Environment Canada urges faster action by EPA on mercury from coal-fired plantsThe U.S. government should move faster to reduce mercury emissions from coal-fired power plants, says a submission from Environment Canada (EC) to the U.S. Environmental Protection Agency (EPA). This, says EC, would better protect the health and environment of Canadians, and would make the U.S. standard comparable to the Canada-Wide Standard (CWS) for mercury emissions from coal-fired power plants being developed by the Canadian Council of Ministers of Environment (CCME).
EC presented its comments March 30 in response to the EPA's proposed rule titled "National Emission Standards for Hazardous Air Pollutants; and, in the Alternative, Proposed Standards of Performance for New and Existing Stationary Sources: Electric Utility Steam Generating Units." The EPA proposes two options for reducing mercury emissions from U.S. power plants: a standard which would cut emissions by 30% by 2007; or a two-stage approach with targets of 30% by 2010 and 70% by 2018.
EC's submission reinforces its support for the efforts being made by the EPA to limit emissions of mercury. At the same time, notes EC, the department's modelling indicates that approximately 10% of the mercury deposited in Canada each year comes from U.S. sources. Within the Great Lakes region, home to more than nine million Canadians, the percentage rises to 38%.
Mercury also has a serious and disproportionate impact on Canada's northern and Arctic communities. As a result, the submission argues that mercury reductions in the United States are needed to help protect human health and the environment in Canada.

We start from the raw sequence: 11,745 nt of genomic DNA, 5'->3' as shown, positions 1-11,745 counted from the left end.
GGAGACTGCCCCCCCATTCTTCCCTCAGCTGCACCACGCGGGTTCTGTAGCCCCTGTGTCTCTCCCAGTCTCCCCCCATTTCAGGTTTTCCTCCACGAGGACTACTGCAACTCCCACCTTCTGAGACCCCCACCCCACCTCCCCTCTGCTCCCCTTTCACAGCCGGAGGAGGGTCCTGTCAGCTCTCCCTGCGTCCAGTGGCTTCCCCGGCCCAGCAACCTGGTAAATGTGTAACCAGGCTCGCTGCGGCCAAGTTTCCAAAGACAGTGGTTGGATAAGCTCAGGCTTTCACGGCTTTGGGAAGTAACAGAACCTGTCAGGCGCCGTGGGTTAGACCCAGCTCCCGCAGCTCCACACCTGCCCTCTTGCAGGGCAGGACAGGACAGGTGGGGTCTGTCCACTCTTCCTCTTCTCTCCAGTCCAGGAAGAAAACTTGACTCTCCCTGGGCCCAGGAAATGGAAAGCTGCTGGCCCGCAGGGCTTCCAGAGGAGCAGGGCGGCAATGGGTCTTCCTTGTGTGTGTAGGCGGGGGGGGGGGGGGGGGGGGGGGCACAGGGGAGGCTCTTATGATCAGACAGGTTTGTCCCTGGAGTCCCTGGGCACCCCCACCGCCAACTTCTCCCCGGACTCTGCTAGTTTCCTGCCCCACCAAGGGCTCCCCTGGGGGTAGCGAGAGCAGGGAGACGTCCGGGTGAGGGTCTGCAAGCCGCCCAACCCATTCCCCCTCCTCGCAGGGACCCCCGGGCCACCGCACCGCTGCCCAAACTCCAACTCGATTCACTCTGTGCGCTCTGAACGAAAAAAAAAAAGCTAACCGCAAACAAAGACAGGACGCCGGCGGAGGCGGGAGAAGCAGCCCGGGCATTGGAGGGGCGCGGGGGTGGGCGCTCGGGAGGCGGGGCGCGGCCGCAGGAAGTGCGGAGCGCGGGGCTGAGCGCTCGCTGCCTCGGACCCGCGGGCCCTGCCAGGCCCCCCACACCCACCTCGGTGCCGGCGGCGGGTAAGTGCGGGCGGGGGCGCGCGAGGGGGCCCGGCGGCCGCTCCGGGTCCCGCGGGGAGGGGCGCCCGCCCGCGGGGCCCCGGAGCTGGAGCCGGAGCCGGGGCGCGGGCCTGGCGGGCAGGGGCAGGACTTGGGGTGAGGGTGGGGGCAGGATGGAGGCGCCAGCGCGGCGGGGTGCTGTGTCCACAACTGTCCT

The department expresses concern that both the Maximum Achievable Control Technology (MACT) proposal and Phase I of the cap-and-trade proposal fall short of the emissions reductions that are achievable with current and emerging control technologies.
The Canadian view is based on:
* a review of current literature which suggests that it is possible to achieve a 60-90% capture rate for mercury from bituminous and sub-bituminous coal-fired power plants, and possibly lignite-fired plants;
* consensus agreement among the federal, provincial and territorial governments to set, by 2005, a Canada-Wide Standard for mercury emissions from coal-fired power plants whose target will be "the national capture of mercury from coal burned in the range of 60-90%," by 2010; and
* a recommended mercury standard for Alberta power plants based on activated carbon injection and fabric filters, by 2009.
Specifically, Environment Canada recommends and urges the U.S. EPA to:
* consider a more stringent MACT standard for mercury which would bring the national capture rate for mercury from coal burned to the 60-90% range, or
* set a lower Phase I cap (for 2010) in the cap-and-trade option which would bring the national capture rate for mercury from coal burned to the 60-90% range.
Environment Canada also notes that its efforts to promote the reduction of mercury emissions from coal-fired power plants are not confined to North America but also includes working with other countries, such as China, to encourage them to take action to cut mercury emissions. More than 20% of the airborne mercury that falls on Canada annually comes from Asia.